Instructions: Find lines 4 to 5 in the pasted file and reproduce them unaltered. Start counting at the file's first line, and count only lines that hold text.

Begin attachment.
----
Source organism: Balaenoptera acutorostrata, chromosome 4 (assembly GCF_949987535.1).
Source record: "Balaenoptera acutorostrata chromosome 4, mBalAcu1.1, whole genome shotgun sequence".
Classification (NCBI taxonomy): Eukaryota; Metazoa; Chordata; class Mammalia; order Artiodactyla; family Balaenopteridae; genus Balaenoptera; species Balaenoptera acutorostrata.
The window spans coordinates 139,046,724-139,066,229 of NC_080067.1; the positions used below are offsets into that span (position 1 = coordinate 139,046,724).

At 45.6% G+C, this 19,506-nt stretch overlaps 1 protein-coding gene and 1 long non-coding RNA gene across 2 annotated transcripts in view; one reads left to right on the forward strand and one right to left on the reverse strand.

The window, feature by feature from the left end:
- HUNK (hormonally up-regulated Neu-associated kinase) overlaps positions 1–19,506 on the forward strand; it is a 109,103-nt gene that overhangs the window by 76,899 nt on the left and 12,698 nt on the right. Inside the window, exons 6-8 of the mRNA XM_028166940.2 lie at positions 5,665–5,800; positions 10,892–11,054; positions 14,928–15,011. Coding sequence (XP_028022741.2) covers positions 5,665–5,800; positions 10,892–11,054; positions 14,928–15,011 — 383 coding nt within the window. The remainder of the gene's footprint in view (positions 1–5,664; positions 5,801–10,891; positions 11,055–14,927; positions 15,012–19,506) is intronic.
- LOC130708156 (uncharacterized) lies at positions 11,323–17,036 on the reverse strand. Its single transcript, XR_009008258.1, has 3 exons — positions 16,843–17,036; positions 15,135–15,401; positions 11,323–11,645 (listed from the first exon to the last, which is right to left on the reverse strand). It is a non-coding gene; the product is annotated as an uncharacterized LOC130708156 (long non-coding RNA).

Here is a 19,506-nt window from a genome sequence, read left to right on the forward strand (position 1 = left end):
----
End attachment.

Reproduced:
The window spans coordinates 139,046,724-139,066,229 of NC_080067.1; the positions used below are offsets into that span (position 1 = coordinate 139,046,724).

At 45.6% G+C, this 19,506-nt stretch overlaps 1 protein-coding gene and 1 long non-coding RNA gene across 2 annotated transcripts in view; one reads left to right on the forward strand and one right to left on the reverse strand.